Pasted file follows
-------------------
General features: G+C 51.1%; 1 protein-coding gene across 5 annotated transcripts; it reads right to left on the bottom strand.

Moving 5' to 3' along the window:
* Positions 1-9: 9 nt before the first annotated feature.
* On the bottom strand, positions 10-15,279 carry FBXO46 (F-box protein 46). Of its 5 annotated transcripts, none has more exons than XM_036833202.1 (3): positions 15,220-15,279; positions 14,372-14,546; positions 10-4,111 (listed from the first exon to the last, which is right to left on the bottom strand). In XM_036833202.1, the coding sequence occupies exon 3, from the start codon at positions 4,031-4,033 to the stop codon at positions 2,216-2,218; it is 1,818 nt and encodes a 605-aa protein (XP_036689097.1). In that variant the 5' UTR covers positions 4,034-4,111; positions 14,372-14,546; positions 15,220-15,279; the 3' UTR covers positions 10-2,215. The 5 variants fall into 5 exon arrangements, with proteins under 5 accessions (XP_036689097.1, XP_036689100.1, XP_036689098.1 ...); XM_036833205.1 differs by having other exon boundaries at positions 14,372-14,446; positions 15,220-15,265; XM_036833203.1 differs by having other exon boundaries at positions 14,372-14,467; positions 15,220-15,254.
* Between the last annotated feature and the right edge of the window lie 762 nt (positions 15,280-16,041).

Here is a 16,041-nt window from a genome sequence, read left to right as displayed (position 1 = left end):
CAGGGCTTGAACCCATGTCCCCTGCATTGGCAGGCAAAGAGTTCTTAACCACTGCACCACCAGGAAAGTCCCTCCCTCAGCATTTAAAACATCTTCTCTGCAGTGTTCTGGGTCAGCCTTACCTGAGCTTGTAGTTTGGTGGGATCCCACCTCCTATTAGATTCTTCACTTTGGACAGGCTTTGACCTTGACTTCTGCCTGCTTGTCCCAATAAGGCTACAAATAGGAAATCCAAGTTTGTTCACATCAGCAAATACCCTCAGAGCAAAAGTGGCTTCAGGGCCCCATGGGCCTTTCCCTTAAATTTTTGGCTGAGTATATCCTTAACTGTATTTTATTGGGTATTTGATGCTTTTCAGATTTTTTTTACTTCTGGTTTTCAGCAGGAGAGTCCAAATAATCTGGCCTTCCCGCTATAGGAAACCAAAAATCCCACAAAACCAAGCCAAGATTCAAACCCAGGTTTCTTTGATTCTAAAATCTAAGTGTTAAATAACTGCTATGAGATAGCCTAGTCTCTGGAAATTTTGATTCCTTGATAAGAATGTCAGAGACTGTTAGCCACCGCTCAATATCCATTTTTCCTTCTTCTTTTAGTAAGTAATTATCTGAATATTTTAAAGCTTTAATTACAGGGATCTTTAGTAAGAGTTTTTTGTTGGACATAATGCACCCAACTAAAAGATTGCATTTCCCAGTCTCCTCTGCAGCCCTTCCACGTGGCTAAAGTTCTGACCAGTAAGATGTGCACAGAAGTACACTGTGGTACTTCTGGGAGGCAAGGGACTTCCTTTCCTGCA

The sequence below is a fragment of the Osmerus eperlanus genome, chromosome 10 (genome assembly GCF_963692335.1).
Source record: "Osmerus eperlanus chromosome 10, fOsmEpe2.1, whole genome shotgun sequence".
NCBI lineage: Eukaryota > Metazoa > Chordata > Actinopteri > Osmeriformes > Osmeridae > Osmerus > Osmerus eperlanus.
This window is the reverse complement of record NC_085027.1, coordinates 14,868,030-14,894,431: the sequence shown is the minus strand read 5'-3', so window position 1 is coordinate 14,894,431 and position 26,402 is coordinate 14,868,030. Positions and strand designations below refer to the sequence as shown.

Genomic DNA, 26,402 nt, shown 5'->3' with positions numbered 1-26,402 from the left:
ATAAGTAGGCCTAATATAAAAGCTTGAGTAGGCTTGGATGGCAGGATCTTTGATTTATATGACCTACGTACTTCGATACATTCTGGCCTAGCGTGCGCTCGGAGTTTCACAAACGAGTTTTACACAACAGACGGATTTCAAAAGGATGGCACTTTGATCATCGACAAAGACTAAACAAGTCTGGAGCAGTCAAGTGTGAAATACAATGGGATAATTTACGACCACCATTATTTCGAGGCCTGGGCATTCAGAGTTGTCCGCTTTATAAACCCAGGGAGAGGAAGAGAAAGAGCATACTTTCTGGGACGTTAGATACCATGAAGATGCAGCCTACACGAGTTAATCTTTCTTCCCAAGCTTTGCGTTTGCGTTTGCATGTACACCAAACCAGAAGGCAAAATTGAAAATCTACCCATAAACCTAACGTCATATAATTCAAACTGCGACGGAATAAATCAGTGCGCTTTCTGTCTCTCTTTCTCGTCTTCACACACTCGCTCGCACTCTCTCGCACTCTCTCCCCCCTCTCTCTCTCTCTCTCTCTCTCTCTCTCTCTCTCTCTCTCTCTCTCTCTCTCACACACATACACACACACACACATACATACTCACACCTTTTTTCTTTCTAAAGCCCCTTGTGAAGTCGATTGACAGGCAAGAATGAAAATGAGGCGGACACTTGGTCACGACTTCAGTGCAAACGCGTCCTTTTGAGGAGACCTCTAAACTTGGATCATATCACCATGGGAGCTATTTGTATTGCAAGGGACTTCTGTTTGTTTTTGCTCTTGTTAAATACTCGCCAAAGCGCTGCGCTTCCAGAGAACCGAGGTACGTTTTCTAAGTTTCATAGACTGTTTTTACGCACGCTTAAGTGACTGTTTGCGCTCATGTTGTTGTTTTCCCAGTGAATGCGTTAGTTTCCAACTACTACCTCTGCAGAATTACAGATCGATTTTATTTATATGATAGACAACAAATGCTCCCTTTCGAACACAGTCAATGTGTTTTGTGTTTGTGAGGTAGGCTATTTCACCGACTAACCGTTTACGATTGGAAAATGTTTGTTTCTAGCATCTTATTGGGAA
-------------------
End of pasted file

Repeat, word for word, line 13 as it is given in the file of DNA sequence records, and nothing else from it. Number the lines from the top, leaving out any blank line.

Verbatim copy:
ATAAGTAGGCCTAATATAAAAGCTTGAGTAGGCTTGGATGGCAGGATCTTTGATTTATATGACCTACGTACTTCGATACATTCTGGCCTAGCGTGCGCTCGGAGTTTCACAAACGAGTTTTACACAACAGACGGATTTCAAAAGGATGGCACTTTGATCATCGACAAAGACTAAACAAGTCTGGAGCAGTCAAGTGTGAAATACAATGGGATAATTTACGACCACCATTATTTCGAGGCCTGGGCATTCAGAGTTGTCCGCTTTATAAACCCAGGGAGAGGAAGAGAAAGAGCATACTTTCTGGGACGTTAGATACCATGAAGATGCAGCCTACACGAGTTAATCTTTCTTCCCAAGCTTTGCGTTTGCGTTTGCATGTACACCAAACCAGAAGGCAAAATTGAAAATCTACCCATAAACCTAACGTCATATAATTCAAACTGCGACGGAATAAATCAGTGCGCTTTCTGTCTCTCTTTCTCGTCTTCACACACTCGCTCGCACTCTCTCGCACTCTCTCCCCCCTCTCTCTCTCTCTCTCTCTCTCTCTCTCTCTCTCTCTCTCTCTCTCTCTCTCACACACATACACACACACACACATACATACTCACACCTTTTTTCTTTCTAAAGCCCCTTGTGAAGTCGATTGACAGGCAAGAATGAAAATGAGGCGGACACTTGGTCACGACTTCAGTGCAAACGCGTCCTTTTGAGGAGACCTCTAAACTTGGATCATATCACCATGGGAGCTATTTGTATTGCAAGGGACTTCTGTTTGTTTTTGCTCTTGTTAAATACTCGCCAAAGCGCTGCGCTTCCAGAGAACCGAGGTACGTTTTCTAAGTTTCATAGACTGTTTTTACGCACGCTTAAGTGACTGTTTGCGCTCATGTTGTTGTTTTCCCAGTGAATGCGTTAGTTTCCAACTACTACCTCTGCAGAATTACAGATCGATTTTATTTATATGATAGACAACAAATGCTCCCTTTCGAACACAGTCAATGTGTTTTGTGTTTGTGAGGTAGGCTATTTCACCGACTAACCGTTTACGATTGGAAAATGTTTGTTTCTAGCATCTTATTGGGAA